A couple of weeks ago, the Free Code Camp project made headlines by announcing they had decided to abandon their independent blog in favour of posting content directly to Medium, the popular online publishing platform.
Go where your audience is
On the Digital Action Plan, we advise participants to engage with their audiences in the places they ‘live’ online rather than expecting people to come to you. That’s why today politicians are using Facebook and Twitter to encourage people to vote in the local elections.
Should bloggers do the same and abandon their own independent sites in favour of getting closer to the large audiences Medium and LinkedIn offer?
The Medium effect
Free Code Camp do a good job in their blog post of summarising the advantages of publishing directly on Medium. Essentially, it comes down the fact that if you post your article directly to Medium you have a better chance of being discovered by a community of readers who are interested in reading what you have to say.
Posting directly to Medium doesn’t prevent you from doing all the things you already do to promote your posts like sharing them via Twitter, Facebook, forums and email newsletter.
Of course, it’s important to remember that for now at least Medium’s audience is skewed towards a younger, more tech savvy audience, but there’s no denying Free Code Camp’s message that posting directly to Medium could very well give you readership boost.
Time to abandon your own blog?
While there are clear benefits to blogging directly on Medium, I wouldn’t recommend bloggers shut down their own blogs and switch to Medium just yet. Here’s my reasons why.
Have your cake and eat it too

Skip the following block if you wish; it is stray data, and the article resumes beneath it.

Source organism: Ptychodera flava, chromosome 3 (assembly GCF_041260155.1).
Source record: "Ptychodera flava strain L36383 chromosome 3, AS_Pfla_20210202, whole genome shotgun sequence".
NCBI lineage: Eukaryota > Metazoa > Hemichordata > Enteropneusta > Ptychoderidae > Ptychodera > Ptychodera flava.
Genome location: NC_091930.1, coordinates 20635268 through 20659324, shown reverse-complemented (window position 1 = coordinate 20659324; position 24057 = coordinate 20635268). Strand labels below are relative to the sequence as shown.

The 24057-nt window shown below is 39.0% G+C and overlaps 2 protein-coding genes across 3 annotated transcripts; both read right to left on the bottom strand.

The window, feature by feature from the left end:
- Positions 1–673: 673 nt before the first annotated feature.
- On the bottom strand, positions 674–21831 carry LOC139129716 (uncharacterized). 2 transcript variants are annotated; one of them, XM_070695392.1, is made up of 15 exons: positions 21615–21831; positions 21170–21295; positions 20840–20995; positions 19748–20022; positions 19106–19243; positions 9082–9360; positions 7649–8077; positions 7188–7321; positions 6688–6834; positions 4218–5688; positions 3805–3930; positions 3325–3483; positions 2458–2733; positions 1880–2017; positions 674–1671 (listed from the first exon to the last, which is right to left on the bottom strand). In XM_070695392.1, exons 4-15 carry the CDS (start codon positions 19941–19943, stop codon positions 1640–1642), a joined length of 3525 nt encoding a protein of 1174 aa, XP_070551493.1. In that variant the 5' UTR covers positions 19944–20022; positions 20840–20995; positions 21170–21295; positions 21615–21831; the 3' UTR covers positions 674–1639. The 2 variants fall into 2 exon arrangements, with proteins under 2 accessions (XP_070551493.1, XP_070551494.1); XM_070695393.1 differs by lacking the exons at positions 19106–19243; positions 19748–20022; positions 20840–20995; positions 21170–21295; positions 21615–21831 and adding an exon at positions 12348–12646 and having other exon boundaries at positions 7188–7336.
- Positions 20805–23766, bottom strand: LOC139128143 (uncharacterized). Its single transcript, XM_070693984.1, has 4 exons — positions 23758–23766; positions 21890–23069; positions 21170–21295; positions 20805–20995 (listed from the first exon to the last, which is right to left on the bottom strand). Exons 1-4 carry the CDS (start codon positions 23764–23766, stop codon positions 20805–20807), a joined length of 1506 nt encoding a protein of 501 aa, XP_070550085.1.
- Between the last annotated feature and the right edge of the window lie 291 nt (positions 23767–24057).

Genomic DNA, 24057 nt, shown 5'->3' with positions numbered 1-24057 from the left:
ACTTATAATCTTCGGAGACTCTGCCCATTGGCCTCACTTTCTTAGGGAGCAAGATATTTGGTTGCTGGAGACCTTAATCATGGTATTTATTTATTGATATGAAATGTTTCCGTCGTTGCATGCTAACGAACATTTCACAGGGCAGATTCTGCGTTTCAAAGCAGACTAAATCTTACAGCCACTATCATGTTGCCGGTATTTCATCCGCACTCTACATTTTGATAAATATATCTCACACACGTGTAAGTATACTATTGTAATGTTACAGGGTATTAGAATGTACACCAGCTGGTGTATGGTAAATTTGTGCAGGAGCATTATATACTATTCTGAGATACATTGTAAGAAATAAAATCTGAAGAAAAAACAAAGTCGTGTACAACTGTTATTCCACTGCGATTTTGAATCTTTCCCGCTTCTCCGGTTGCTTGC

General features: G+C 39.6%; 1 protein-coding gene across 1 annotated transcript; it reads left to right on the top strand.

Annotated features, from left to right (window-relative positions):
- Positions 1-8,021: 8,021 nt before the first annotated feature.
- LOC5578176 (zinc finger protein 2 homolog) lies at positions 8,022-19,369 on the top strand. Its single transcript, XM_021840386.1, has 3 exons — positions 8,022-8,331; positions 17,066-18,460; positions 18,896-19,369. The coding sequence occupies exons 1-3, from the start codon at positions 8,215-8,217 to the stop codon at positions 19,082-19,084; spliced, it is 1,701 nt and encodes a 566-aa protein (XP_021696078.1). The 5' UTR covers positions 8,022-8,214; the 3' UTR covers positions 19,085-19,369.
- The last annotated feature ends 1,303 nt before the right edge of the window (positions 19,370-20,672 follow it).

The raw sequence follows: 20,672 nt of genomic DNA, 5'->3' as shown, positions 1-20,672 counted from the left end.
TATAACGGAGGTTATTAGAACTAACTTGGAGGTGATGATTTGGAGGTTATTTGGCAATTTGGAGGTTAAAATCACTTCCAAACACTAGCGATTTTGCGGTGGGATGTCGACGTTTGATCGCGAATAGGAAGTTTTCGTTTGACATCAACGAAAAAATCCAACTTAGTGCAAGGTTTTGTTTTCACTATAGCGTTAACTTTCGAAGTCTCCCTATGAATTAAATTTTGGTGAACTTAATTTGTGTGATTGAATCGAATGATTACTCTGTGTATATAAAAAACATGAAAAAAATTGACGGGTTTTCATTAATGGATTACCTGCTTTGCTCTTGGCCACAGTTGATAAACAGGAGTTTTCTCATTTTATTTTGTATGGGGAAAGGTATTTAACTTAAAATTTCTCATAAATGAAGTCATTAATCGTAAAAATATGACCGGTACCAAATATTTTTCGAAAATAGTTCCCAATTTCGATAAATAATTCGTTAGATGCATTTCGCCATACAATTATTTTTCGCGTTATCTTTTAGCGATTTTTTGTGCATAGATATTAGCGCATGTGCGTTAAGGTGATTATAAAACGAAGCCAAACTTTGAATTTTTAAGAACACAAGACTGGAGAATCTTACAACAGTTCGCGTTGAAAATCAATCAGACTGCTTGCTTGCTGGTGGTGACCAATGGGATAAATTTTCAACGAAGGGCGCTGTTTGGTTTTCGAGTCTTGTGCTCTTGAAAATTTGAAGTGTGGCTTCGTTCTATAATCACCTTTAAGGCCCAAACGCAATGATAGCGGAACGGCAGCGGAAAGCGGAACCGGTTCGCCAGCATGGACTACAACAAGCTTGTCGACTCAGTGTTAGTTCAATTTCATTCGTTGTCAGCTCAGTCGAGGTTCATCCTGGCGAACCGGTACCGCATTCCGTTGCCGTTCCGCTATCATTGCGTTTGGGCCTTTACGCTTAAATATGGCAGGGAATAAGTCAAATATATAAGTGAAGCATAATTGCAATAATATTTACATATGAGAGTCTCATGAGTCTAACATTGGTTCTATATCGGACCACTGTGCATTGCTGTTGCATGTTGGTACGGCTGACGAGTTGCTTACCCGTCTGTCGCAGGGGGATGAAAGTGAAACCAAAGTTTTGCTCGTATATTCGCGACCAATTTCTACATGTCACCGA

You don’t have to choose between running your own blog or posting directly to Medium. Medium has an excellent importer tool which makes it super-easy to bring your posts over to Medium.
Medium’s importer tool means people can easily discover your posts via Medium while anyone who visits your own site will see a well cared-for blog. Better still, Medium automatically tags your posts so that Google and other search engines won’t get confused by your post showing up in one place. Currently LinkedIn does not offer this feature, which means simply copying from stories from your blog into LinkedIn Pulse could hurt your search profile.
Managing your digital identity
While it’s great that platforms such as Medium and LinkedIn are providing us with new ways to engage with people online, I don’t feel they’re a substitute for having your own blog.
Just like most organisations haven’t abandoned websites in favour of simply having a Facebook Page or Twitter profile, there’s still a case for maintaining an independent blog as a means of managing your online identity.
With your own blog you have the final say over how your writing is presented. At their best, independent blogs makes it easy for readers to find out more about the work you or your organisation does and get in touch with you. Posting directly on Medium or similar platforms gives you less scope to influence the reader in this way.
A more nuanced approach to blogging
Just as we make decisions as to what we share based on the social media channel we are using and the audience we wish to engage, we should make similar choices when it comes to where we blog.
For example, instead of simply importing every post you write into Medium, a better idea might be to reserve Medium for posts which you think will have maximum appeal to people on Medium. By doing this, you can be building up reputation on Medium whilst posting more regularly on your blog for those people who already know you and want to follow you more closely.
Bloggers should think carefully before giving up their independent blogs. With a little bit of thought, it’s possible to maintain your own digital identity whilst still benefiting from the engaged audiences that can be found on Medium and LinkedIn.